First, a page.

The following piece is a reflection written by our Baha’i Chair Student Intern, Sara Rissanen. This piece discusses Structural Racism and The Root Cause of Prejudice, the first of the five central themes of the Baha’i Chair for World Peace.
Structural Racism and The Root Cause of Prejudice is the first of the five central themes of the Baha’i Chair for World Peace. As an intern for the Baha’i Chair, I have learned the essence of this theme and have come to see how it plays out in my own life and our world as a whole. In saying that, I am still a student, learning every day how to bring about a world of peace. I hope you enjoy these thoughts and reflections on what this theme means to me and how I see it playing out in our world today.
This past semester at UMD, I took an intergroup dialogue course. The aim of this course is to bring together individuals of different backgrounds to have open discussion on a specified topic. As a basis for all topics, we begin by discussing discrimination as a whole. An assigned reading for this discussion on discrimination was Fred L. Pincus’ Discrimination Comes in Many Forms: Individual, Institutional, and Structural. In Pincus’ piece on discrimination, he expands on these three forms of discrimination. Both individual and institutional discrimination are fairly straightforward – the behavior of individuals or institutions with the intention to have a harmful effect on a particular minority group. I found Pincus’ writing on structural discrimination to be very thought-provoking in its application to structural racism. The actions within structural racism are intended to be race-neutral, but even with these “good” intentions there is unknowing harm. It is difficult to eliminate structural racism through enforcement or legal action. The elimination of structural racism takes diving deeper into the cultural values and examining how the society is set up. In learning this, I immediately recognized that structural discrimination is the most harmful of the three as it is the most difficult to remove from society. While individuals can acknowledge and work to change their own intentional harmful actions, unintentional and unknown discrimination is significantly more difficult to bring to the forefront.
I believe that structural discrimination, and in particular structural racism, arises from a lack of understanding. As a matter of human nature, it is typical that unless someone has gone through similar pain in their life, it can be difficult to cultivate true empathy for the pain of another individual or group. Having an understanding helps cultivate empathy. If we look back in history during the abolition movement, there was a great overlap between abolitionists and women’s suffragists. This makes sense when you considered the shared struggle, allowing empathy to grow between the two groups. In a piece by Beverly Daniel Tatum titled “Who Am I?”, Tatum states that “The truth is that the dominants do not really know what the experience of the subordinate is,” and goes on to talk about how our culture offers only a single stereotypical depiction of any one subordinate group. I believe it is important for individuals who are part of the dominant group to recognize this – that because they do not have the same experiences, or effects of those experiences, working to understand where others are coming from in their actions and beliefs is pertinent.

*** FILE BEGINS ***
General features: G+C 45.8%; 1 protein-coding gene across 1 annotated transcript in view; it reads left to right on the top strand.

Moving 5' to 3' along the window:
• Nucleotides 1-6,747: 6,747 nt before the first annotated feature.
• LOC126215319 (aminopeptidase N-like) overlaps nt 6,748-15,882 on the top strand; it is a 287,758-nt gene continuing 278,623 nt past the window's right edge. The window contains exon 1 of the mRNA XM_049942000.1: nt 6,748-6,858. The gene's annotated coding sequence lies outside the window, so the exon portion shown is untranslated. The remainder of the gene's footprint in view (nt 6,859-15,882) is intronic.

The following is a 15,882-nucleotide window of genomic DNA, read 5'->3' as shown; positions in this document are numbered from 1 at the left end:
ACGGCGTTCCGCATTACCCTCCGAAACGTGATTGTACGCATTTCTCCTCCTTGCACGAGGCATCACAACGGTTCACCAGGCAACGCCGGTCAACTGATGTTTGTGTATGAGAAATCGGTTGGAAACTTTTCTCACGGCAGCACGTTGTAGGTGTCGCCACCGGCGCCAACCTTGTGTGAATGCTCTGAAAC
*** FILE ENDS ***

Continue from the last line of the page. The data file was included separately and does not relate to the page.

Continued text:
As a white woman, my basis to speak on racism feels small. Honestly, writing about racism is uncomfortable for me. There is no way I can understand the experience of discrimination and segregation to the extent that individuals of color have experienced here in America for centuries and continue to experience today. Although it can be uncomfortable it is something that demands to be discussed. Turning a blind eye contributes to the structural racism already in place within our society. The Baha’i Chair for World Peace at the University of Maryland creates a space for students to consider and gain new perspectives. The Baha’i Chair aims to cultivate strong individuals and allies to examine structural racism in place in our society for centuries.
As the name suggests, the Chair’s aim is world peace. On a world scale, the problem of structural racism expands. Our world is full of different skin colors, cultures, and traditions. It is impossible to aim for world peace without confronting structural racism within individual societies. As best said by the Baha’i Chair’s own Hoda Mahmoudi, “Poverty, discrimination, segregation, and all forms of inequality hold back the advancement, prosperity, and well-being of the whole.” It is only through addressing this problem can we even consider the creation of a peaceful world.
You can view all of the lectures in the series on our youtube channel here.
You can find out more about the Bahá’í Chair by watching our video here.
About the Author
Sara Rissanen is a junior studying Marketing at the University of Maryland. She is currently the Marketing Specialist at the Baha’i Chair for World Peace. Sara hopes to create a better future by opening the conversation of peace-building among her peers.